This week’s entry was written by Negash Abebe, a Future Generations student based in Ethiopia. Negash and the other students met Zumra, an influential community leader, during the East African regional residential this term.
The day that Zumra arrived at the Red Cross Training Center in Addis Ababa, Ethiopia, the waitress who came to our table stopped all of a sudden and stared at one of our companions. “Are you not going to introduce me to him,” she asked, after a brief pause. “I am pretty sure I’ve seen the man somewhere, possibly on national television. Just can’t recall where.”
We told her that she was right, and the man with a stoic face she was staring at was Zumra, the founder of the famous Awura Amba community. Across the country, almost everywhere everyone has some knowledge of the relentless Zumra and the community he formed. To many, he is a symbol of defiance, perseverance, love for humanity, justice, and equality for men and women.
|Zumra (center) with the East African cohort of the Class of 2017
At a very young age, Zumra began questioning the legitimacy and fairness of the community’s existing social structure where women were looked down on simply because they were not males and obliged to marry at a very young age. After decades of soul-searching, determination in the face of critical challenges, and hard work, he founded a community known today not only in the country, but also around the globe for its unique lifestyle and social ideals that center on principles of social and economic justice and peace.
Awura Amba community is as much well-known as the man who brought it into existence. Nearly ten years ago, when the news of the ways of the community came in to public attention, journalists came to speak with Zumra and other community members. It took a relatively short period of time before the name of the community, Awura Amba, became a highly celebrated brand nationwide. Some people named their businesses after the community. A popular local newspaper adopted the name.
From the very outset, Zumra has had little interest in attracting aid or any other kind of external assistance. He truly believes that in order to bring about change in a community, the most useful asset is the unwavering human spirit. He argues that many, if not all problems of the world, are solved if and only if humans place trust in their own power to make change. Zumra understands well that despite aid to a community’s cause, change happens for real when the desired change is in fact in line with the desire of the people, and as a result everyone has set its mind and heart on it. In the passionate lecture he gave in the residential program for the Africa cohort of the class of 2017, Zumra again and again asserted that people have to believe in themselves more than anything else.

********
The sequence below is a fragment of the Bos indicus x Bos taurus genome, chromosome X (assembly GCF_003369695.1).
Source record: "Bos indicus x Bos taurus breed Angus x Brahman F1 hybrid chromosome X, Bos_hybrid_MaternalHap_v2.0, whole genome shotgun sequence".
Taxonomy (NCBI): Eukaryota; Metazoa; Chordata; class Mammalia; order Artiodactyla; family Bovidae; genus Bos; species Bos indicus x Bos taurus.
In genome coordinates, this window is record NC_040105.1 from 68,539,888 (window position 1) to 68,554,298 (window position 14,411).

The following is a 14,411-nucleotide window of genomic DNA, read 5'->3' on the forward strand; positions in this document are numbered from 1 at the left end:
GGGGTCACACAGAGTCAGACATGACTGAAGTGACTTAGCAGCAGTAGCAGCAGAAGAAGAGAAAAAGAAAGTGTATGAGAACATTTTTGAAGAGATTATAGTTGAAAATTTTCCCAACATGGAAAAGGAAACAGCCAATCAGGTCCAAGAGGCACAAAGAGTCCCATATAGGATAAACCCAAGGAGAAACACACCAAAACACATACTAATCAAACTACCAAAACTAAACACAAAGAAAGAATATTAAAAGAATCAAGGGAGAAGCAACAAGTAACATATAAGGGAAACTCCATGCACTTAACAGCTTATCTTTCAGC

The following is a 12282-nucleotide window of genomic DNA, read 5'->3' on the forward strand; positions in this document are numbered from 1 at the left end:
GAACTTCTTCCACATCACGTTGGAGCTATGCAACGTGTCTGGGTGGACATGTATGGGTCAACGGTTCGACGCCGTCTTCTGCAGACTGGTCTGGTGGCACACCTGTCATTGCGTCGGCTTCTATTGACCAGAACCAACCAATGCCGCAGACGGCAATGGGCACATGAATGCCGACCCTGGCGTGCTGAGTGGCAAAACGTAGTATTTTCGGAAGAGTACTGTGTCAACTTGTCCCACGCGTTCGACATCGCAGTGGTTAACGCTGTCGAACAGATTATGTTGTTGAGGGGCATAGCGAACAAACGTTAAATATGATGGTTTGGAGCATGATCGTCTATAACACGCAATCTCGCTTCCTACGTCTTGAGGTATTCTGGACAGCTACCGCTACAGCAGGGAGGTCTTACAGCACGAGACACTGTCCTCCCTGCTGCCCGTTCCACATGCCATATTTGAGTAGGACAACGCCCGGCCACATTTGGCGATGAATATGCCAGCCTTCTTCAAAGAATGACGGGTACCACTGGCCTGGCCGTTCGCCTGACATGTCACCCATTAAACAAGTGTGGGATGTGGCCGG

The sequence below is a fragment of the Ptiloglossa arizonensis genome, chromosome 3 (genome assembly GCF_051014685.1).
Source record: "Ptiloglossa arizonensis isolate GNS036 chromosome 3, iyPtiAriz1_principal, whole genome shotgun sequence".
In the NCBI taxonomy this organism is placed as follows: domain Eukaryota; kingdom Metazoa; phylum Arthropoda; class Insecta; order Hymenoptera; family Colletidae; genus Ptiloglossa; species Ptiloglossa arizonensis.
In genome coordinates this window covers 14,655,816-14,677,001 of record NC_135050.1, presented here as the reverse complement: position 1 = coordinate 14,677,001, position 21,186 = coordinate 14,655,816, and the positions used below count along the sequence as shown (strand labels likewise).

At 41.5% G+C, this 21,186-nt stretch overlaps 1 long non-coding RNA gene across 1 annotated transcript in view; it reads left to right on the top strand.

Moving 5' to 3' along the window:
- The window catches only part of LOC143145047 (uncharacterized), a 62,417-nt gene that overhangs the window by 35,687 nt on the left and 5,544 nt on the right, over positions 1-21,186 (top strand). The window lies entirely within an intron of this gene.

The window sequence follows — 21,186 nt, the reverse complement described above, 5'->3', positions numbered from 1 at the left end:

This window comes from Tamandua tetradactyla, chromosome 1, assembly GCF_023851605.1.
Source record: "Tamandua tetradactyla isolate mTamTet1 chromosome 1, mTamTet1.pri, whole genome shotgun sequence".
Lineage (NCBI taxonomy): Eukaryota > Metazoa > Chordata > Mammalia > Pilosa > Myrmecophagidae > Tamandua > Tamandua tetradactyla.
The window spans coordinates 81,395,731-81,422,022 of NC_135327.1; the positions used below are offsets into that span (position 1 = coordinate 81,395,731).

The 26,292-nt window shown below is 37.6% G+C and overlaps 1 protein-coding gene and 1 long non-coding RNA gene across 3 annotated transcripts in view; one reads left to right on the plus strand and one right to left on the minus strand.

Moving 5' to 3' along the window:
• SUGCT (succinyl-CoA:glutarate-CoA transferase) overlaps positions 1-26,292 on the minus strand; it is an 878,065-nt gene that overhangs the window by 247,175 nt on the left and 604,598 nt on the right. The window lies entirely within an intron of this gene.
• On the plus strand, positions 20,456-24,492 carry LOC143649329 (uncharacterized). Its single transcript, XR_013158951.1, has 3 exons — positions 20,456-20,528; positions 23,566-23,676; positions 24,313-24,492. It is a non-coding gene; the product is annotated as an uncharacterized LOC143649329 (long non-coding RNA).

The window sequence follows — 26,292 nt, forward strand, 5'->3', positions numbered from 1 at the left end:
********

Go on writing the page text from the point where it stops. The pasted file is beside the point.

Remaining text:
In a country where the overwhelming majority of the population strongly believes in the value of religion, Awura Amba’s disregard for religious institutions is unusual. Zumra said that this progressive position has brought discrimination from other communities. During the previous regime, they were even untruly accused of conspiring against the then government and were forced to flee their land and seek refuge in the southern part of the country. At the time, people made every possible effort to wipe them out from the face of the land simply because they refused to believe in what others did. Every member of the community including the founder firmly stresses that God is in people’s mind and heart, and making institutions and going to one in search of God is a total waste of time. Zumra argues that the divine resides inside of people and looking outward for it is a waste of energy and time.
To Zumra and his community, the definition of divinity extends to the level that people are divine as long as they do the right and righteous. The idea of showing respect to churches and religious institutions that people built with their own hands, while simultaneously disrespecting the people, is ludicrous. The Awura Amba community believes that both earthly and heavenly rewards, if any, are the result of one’s actions. Zumra strongly believes and passionately speaks that people are capable of creating heaven on earth. To him and his like-minded followers, action and only action speaks louder than words.
The following day, as we left the Red Cross Training Center together, the group of students debated Zumra’s position on religion. As a young community change agent who would like to believe that reason paves the road to a better future, I listened attentively to the man’s critical thinking and liberal attitude. I was in awe.